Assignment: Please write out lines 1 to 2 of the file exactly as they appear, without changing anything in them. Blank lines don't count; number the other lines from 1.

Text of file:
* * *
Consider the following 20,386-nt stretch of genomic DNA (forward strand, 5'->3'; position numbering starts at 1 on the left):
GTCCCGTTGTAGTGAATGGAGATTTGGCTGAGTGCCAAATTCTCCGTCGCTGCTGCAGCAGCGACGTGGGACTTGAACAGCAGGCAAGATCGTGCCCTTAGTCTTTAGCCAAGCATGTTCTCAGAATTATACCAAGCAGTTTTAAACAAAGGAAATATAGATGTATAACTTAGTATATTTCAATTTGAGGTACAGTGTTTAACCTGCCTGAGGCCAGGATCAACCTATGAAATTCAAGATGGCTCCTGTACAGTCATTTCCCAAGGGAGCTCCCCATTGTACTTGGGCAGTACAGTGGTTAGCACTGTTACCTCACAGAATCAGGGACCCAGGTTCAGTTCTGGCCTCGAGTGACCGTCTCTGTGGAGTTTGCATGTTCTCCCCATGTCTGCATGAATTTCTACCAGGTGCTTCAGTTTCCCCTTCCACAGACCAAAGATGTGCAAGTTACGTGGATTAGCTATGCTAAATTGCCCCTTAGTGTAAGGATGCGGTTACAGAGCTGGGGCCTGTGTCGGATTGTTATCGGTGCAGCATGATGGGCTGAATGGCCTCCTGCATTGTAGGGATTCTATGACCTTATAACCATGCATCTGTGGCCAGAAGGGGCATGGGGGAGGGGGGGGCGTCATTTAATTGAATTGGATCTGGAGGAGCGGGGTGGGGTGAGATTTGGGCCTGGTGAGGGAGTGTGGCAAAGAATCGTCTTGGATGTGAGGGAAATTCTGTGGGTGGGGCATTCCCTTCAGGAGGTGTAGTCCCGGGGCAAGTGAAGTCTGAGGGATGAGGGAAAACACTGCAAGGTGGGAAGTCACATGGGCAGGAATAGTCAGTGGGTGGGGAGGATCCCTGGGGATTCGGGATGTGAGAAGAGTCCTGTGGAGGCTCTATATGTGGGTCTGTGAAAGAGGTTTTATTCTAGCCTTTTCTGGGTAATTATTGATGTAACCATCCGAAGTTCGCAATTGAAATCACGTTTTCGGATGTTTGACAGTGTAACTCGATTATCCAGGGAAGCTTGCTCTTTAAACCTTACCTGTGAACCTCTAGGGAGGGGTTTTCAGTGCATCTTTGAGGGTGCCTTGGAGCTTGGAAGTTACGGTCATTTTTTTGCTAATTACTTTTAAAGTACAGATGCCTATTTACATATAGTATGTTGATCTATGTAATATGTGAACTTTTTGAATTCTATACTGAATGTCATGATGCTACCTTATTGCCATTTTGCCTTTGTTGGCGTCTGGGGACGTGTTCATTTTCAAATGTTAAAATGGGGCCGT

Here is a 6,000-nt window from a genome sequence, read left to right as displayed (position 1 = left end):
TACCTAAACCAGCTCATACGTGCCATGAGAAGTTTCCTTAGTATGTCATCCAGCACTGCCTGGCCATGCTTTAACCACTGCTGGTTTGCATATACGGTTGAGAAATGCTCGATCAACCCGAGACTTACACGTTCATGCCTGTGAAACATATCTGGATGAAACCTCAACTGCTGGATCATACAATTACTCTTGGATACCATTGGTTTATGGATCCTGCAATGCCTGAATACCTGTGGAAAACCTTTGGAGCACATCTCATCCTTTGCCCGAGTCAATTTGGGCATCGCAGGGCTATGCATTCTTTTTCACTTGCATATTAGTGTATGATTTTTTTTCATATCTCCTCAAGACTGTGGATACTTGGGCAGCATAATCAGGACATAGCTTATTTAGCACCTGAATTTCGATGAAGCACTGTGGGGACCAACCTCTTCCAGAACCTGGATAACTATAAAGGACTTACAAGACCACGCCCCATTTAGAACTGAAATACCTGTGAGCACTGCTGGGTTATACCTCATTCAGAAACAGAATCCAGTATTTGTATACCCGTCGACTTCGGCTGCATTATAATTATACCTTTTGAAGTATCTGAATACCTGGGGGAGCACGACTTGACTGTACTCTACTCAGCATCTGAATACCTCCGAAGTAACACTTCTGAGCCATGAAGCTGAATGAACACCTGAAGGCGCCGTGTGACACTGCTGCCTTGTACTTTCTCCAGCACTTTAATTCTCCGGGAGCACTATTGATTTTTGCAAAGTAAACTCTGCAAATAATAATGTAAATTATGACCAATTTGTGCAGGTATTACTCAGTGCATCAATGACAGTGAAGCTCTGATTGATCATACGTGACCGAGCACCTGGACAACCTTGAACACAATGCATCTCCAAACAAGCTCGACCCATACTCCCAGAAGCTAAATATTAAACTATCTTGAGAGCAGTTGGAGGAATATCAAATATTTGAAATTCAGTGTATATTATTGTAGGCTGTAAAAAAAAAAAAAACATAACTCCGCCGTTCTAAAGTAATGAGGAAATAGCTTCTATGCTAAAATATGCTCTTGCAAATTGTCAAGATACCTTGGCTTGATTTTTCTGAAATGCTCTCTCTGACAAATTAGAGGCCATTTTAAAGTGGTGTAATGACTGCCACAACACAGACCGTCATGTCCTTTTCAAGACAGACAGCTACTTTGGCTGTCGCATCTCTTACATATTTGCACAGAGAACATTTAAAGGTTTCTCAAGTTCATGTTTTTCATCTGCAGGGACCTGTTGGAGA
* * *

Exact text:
Consider the following 20,386-nt stretch of genomic DNA (forward strand, 5'->3'; position numbering starts at 1 on the left):
GTCCCGTTGTAGTGAATGGAGATTTGGCTGAGTGCCAAATTCTCCGTCGCTGCTGCAGCAGCGACGTGGGACTTGAACAGCAGGCAAGATCGTGCCCTTAGTCTTTAGCCAAGCATGTTCTCAGAATTATACCAAGCAGTTTTAAACAAAGGAAATATAGATGTATAACTTAGTATATTTCAATTTGAGGTACAGTGTTTAACCTGCCTGAGGCCAGGATCAACCTATGAAATTCAAGATGGCTCCTGTACAGTCATTTCCCAAGGGAGCTCCCCATTGTACTTGGGCAGTACAGTGGTTAGCACTGTTACCTCACAGAATCAGGGACCCAGGTTCAGTTCTGGCCTCGAGTGACCGTCTCTGTGGAGTTTGCATGTTCTCCCCATGTCTGCATGAATTTCTACCAGGTGCTTCAGTTTCCCCTTCCACAGACCAAAGATGTGCAAGTTACGTGGATTAGCTATGCTAAATTGCCCCTTAGTGTAAGGATGCGGTTACAGAGCTGGGGCCTGTGTCGGATTGTTATCGGTGCAGCATGATGGGCTGAATGGCCTCCTGCATTGTAGGGATTCTATGACCTTATAACCATGCATCTGTGGCCAGAAGGGGCATGGGGGAGGGGGGGGCGTCATTTAATTGAATTGGATCTGGAGGAGCGGGGTGGGGTGAGATTTGGGCCTGGTGAGGGAGTGTGGCAAAGAATCGTCTTGGATGTGAGGGAAATTCTGTGGGTGGGGCATTCCCTTCAGGAGGTGTAGTCCCGGGGCAAGTGAAGTCTGAGGGATGAGGGAAAACACTGCAAGGTGGGAAGTCACATGGGCAGGAATAGTCAGTGGGTGGGGAGGATCCCTGGGGATTCGGGATGTGAGAAGAGTCCTGTGGAGGCTCTATATGTGGGTCTGTGAAAGAGGTTTTATTCTAGCCTTTTCTGGGTAATTATTGATGTAACCATCCGAAGTTCGCAATTGAAATCACGTTTTCGGATGTTTGACAGTGTAACTCGATTATCCAGGGAAGCTTGCTCTTTAAACCTTACCTGTGAACCTCTAGGGAGGGGTTTTCAGTGCATCTTTGAGGGTGCCTTGGAGCTTGGAAGTTACGGTCATTTTTTTGCTAATTACTTTTAAAGTACAGATGCCTATTTACATATAGTATGTTGATCTATGTAATATGTGAACTTTTTGAATTCTATACTGAATGTCATGATGCTACCTTATTGCCATTTTGCCTTTGTTGGCGTCTGGGGACGTGTTCATTTTCAAATGTTAAAATGGGGCCGT